Anatomy of a Bodywave

While I was teaching and demonstrating bodywaves in my ATS class last week, one of my students asked me, "Are you doing a bellyroll?" and my answer was "Yes, sort of."

In a bodywave, the ribcage shifts forward and lifts, then the back body rolls back against an imaginary wall, with the shoulders touching first, then the ribcage, lower back, and finally the hips.

So, muscularly speaking, the latissimus dorsi contract to send the chest up and forward.  Then, to bring the chest back, the rectus abdominis contract, first the upper section, then rolling down to the lower section.  Finally, the contraction in the lower abs release, taking the spine back to the original dance posture.

In a bellyroll, the lats are out of the equation and the spine is held in dance posture.  The rectus abdominis is still working, however, it's the obliques (mostly external, I think) that are driving the movement and the rectus abdominis is going for a ride on top.

Or at least that's how it's happening in my body.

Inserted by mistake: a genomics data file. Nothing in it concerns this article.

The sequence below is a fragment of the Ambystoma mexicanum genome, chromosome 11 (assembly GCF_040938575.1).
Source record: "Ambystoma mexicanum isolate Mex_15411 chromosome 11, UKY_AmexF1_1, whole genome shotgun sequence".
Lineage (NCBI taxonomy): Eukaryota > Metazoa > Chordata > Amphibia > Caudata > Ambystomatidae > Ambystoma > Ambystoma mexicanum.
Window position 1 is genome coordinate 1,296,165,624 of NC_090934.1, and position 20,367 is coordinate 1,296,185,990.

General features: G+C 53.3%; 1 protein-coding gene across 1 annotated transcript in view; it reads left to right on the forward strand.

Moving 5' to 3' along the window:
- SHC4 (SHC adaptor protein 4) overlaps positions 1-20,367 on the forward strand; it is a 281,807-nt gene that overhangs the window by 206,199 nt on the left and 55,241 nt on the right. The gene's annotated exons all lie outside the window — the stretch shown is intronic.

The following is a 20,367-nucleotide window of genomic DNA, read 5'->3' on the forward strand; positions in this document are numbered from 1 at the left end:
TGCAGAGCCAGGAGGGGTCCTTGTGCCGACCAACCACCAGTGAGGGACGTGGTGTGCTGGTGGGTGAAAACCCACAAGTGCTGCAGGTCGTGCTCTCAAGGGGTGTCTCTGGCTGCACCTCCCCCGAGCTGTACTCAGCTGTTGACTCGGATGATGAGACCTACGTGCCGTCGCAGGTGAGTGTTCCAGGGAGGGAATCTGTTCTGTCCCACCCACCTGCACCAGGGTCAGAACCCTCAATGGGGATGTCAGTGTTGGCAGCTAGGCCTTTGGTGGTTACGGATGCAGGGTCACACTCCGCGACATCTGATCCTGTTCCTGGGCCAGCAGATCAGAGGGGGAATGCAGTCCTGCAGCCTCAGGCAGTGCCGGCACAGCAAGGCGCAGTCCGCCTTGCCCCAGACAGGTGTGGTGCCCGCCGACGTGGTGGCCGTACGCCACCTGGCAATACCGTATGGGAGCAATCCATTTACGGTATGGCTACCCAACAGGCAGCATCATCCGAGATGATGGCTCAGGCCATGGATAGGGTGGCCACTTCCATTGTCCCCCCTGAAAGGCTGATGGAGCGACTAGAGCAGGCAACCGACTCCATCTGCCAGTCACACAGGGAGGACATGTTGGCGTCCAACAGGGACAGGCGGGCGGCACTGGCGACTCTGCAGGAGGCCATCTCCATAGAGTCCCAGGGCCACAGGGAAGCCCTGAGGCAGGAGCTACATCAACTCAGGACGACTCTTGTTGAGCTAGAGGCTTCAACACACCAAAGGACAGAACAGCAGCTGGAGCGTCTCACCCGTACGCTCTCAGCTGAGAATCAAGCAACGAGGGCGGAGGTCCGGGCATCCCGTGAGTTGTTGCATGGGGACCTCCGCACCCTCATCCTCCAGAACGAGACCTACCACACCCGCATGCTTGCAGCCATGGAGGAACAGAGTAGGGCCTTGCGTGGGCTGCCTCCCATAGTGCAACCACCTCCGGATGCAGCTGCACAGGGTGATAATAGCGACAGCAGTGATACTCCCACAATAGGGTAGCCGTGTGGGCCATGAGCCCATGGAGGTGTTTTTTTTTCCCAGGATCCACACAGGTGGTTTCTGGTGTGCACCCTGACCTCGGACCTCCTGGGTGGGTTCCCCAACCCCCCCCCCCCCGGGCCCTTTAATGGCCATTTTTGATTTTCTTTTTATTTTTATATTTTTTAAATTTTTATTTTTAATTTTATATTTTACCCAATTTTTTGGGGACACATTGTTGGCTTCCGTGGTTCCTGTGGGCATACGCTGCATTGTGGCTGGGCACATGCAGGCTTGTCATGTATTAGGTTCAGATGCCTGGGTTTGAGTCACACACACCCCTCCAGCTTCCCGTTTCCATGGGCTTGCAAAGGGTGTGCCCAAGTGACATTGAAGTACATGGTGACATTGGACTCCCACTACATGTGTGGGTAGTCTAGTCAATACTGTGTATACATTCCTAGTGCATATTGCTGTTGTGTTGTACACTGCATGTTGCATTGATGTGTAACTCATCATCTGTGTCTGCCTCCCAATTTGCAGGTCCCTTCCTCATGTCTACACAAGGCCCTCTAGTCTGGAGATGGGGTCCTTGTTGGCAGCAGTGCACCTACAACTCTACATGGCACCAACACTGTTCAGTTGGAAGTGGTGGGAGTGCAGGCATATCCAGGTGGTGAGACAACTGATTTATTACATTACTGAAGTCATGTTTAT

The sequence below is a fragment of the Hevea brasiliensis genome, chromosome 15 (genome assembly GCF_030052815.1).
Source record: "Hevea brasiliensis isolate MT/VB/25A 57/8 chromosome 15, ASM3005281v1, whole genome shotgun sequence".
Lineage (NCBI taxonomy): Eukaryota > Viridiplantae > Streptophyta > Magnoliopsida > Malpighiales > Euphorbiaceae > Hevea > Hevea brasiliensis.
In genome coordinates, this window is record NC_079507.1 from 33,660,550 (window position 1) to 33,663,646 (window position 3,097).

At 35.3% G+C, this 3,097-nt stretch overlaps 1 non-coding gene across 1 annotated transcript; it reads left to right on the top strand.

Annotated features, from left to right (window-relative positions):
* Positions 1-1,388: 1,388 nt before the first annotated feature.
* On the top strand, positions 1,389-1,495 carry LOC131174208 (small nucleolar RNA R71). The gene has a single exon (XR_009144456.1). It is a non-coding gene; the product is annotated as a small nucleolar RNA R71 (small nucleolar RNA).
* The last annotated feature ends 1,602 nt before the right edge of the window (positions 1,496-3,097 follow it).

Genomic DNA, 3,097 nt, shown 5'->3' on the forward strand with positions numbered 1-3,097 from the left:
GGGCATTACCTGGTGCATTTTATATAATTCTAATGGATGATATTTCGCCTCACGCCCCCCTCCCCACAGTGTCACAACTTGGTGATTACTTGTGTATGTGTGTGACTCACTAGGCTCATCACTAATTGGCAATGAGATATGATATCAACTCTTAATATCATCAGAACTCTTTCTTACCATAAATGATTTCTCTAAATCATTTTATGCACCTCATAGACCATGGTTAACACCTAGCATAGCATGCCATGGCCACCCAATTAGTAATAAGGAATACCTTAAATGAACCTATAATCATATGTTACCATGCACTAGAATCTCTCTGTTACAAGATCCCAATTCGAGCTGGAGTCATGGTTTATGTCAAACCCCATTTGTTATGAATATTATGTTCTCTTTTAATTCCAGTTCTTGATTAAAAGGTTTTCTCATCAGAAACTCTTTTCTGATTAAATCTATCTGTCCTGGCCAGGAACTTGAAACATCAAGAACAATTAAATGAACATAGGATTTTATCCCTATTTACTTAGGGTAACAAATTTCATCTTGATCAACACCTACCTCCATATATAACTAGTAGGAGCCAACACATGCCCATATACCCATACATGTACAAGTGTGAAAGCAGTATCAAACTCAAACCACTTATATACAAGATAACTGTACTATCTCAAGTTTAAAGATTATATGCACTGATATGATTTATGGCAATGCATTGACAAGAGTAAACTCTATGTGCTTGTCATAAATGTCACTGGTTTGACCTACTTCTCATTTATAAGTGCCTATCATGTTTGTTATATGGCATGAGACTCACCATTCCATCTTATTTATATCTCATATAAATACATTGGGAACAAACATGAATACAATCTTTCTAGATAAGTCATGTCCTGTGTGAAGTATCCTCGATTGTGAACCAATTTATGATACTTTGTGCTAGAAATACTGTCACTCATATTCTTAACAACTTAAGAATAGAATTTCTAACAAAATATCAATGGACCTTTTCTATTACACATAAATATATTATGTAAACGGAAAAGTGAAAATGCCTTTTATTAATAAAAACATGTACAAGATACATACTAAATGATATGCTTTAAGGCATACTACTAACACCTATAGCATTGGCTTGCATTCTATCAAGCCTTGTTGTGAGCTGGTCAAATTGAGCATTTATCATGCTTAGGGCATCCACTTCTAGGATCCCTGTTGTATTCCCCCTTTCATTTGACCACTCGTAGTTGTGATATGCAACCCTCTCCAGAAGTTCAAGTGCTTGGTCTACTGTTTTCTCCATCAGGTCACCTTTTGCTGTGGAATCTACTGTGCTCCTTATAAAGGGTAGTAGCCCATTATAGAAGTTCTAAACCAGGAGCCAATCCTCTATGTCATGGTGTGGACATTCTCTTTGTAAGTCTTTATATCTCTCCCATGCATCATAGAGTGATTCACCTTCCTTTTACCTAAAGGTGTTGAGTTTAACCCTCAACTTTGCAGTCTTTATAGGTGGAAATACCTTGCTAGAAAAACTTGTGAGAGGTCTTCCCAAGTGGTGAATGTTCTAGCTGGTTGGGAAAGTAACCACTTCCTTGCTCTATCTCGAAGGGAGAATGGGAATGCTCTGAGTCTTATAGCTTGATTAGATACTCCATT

Anyway, in my first go round at ATS General Skills, I learned about the latissimus dorsi driving the movement in Egyptian Basic.  Try generating that movement ONLY using your lats. Amazing!  You'll see in the attached image that the point of origin of the lats are way down towards the base of the spine, which gives the Egyptian Basic that dramatic swivel.  In barrel turns, the lats are working to compress the side body for the initial "scoop" part of the turn.  As mentioned above, in bodywaves, the lats are drawing together lifting the ribcage forward and up.  I was under the misconception previously that the rhomboids were the inital part of the bodywave.  While this will shift your shoulders back, your chest will not move up at all.  You need to contract much lower down your back, towards the bottom tips of the shoulderblades to get that lift.  So yay for the latissimus dorsi!  To access your lats, transition between upward dog and downward dog.  Down-dog lengthens the the latissimus dorsi, and upward dog works them.

It's very helpful for me to figure out exactly what muscle is working and how, both in yoga in dance, and I find descriptions like "this is a skeletal movement" to be frustrating and problematic.  Bone doesn't move on it's own, so there must be some muscle taking that bone from point A to point B.  You don't have to be an anatomy expert to investigate your movements and see how your body works. 

If you've made a discovery of your own, please share!  Also please let me know if my analysis make sense at all!